Brian Holmes on Sun, 7 May 2017 01:59:02 +0200 (CEST)

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Re: <nettime> The meaning of Macron (short answer: none)

Sebastian wrote:

"The only purpose of my little sketch of a larger German Sittengemälde
is to illustrate why I think that "hold your nose and vote" is a losing
strategy, and that it can be useful not to vote, if only to make sure 
that certain parties that self-identify as center-left remain left of 
center: in opposition, rather than in government."

In a country that totally lacks any party left of center, I felt
compelled to adopt the losing strategy. Having lost, I find that the
incredible passivity, cynicism and willful ignorance of my center-left
compatriots is melting like the polar ice caps. Are they, indeed, are
*we* ready for the discipline of tragic solidarity that alone can stave
off outright barbarism during the breakdown of the coming decades, when
no social-democratic welfare state will be able to restore the
sickening overconsumption and unconsciousness that used to pass for
good times? Obviously not yet, far from it, but there is time to learn
while the last fragments of the Great Liberal Illusion are dismantled
before all eyes. So far, Trump's election has been the best thing that
ever happened to late-capitalist American politics. Tomorrow it may be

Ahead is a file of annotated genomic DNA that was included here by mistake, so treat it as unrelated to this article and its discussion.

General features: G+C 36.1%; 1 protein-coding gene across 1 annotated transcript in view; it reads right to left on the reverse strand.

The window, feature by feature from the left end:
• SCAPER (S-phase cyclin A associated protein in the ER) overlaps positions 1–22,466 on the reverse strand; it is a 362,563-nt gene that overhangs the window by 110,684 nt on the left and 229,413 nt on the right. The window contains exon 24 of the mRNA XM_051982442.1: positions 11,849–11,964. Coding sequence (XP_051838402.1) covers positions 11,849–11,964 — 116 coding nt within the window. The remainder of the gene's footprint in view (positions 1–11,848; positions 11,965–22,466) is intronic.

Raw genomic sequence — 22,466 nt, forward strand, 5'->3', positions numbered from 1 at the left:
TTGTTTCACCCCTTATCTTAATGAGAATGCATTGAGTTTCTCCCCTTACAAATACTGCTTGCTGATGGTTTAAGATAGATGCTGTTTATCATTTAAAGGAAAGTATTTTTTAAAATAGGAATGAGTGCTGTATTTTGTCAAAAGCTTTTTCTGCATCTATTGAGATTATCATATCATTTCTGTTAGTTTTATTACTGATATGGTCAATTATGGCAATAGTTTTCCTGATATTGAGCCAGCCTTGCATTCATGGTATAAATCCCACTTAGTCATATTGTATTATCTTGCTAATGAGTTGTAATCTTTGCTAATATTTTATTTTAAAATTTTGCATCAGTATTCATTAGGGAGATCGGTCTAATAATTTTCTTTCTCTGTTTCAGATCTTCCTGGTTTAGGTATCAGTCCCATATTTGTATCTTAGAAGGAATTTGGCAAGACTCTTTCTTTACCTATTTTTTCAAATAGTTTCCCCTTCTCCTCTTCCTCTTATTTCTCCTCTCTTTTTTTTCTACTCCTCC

valid to say to the French: Victory when you lose everything is worse
than defeat that makes you stand and fight again.

On Fri, May 5, 2017 at 3:33 AM, <[1]> wrote:

> And as for dear Sebastian's bitter but welcome comments on this thread:
> Yes, of course politics is political theatre. It always has been, as
> thinkers from Machiavelli to Guy Debord have always been quick to point
> out. Jan Söderqvist and I even predicted in "The Netocrats" in 2000
> that soon the U.S. would likely elect a game-show host as president as
> a result of politics going ironic and increasingly powerless (therefore
> turning into a "celebrity democracy"). In 2016 we were proven right.
> So you could easily regard our comments in this thread as "nothing more
> than football babble", if it was not for the fact that politics still
> controls, deals with and directs trillions of dollars worth in jobs and
> wealth between the world's nations and populations. Your nihilism
> consequently adds nothing to address these complex issues. So what do
> you want to say besides attacking fellow Nettime debaters for the
> apparent fun of it? Or was that all?

   You're right: nihilism would in fact add nothing. And it's tempting to add
   nothing, undoubtedly. However, I'd be much more in favor of reclaiming the
   notion of "pragmatist realism". I'm not against voting, just against what comes
   before and after. Not only in the U.S., elections have become a serious threat
   to democracy, and that's not because people might end up voting for the wrong
   guy, which they did. Trump's presidency must not make us forget the horror of
   2016: the neverending campaign, the indefinite suspension of democratic
   politics in the name of a democratic procedure. At the same time, last
   November, I would have voted for the Democratic candidate (more enthusastically
   than I would have opposed her in the primaries), given that her opponent was
   openly inciting violence against women, African Americans, religious minorities
   and countless others. But of course, I'm not a U.S. citizen, and if I was, I
   wouldn't live in a place where my vote would have made any difference.

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